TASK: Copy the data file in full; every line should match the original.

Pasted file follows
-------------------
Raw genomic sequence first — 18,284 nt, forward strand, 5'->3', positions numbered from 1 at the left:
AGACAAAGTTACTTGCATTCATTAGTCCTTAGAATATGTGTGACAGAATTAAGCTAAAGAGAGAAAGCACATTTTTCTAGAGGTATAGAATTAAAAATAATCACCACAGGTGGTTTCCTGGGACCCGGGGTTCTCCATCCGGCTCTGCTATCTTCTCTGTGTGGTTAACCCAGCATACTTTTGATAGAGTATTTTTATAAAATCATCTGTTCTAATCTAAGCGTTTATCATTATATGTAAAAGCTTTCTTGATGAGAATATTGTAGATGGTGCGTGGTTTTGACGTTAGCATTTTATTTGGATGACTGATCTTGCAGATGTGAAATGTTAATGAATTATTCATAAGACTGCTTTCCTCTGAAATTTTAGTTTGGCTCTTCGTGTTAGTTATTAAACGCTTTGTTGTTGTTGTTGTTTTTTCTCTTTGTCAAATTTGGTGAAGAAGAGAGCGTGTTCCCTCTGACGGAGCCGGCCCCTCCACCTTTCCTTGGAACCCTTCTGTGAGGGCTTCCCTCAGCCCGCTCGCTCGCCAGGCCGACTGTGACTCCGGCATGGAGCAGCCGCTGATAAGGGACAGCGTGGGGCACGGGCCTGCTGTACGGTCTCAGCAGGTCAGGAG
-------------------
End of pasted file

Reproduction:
Raw genomic sequence first — 18,284 nt, forward strand, 5'->3', positions numbered from 1 at the left:
AGACAAAGTTACTTGCATTCATTAGTCCTTAGAATATGTGTGACAGAATTAAGCTAAAGAGAGAAAGCACATTTTTCTAGAGGTATAGAATTAAAAATAATCACCACAGGTGGTTTCCTGGGACCCGGGGTTCTCCATCCGGCTCTGCTATCTTCTCTGTGTGGTTAACCCAGCATACTTTTGATAGAGTATTTTTATAAAATCATCTGTTCTAATCTAAGCGTTTATCATTATATGTAAAAGCTTTCTTGATGAGAATATTGTAGATGGTGCGTGGTTTTGACGTTAGCATTTTATTTGGATGACTGATCTTGCAGATGTGAAATGTTAATGAATTATTCATAAGACTGCTTTCCTCTGAAATTTTAGTTTGGCTCTTCGTGTTAGTTATTAAACGCTTTGTTGTTGTTGTTGTTTTTTCTCTTTGTCAAATTTGGTGAAGAAGAGAGCGTGTTCCCTCTGACGGAGCCGGCCCCTCCACCTTTCCTTGGAACCCTTCTGTGAGGGCTTCCCTCAGCCCGCTCGCTCGCCAGGCCGACTGTGACTCCGGCATGGAGCAGCCGCTGATAAGGGACAGCGTGGGGCACGGGCCTGCTGTACGGTCTCAGCAGGTCAGGAG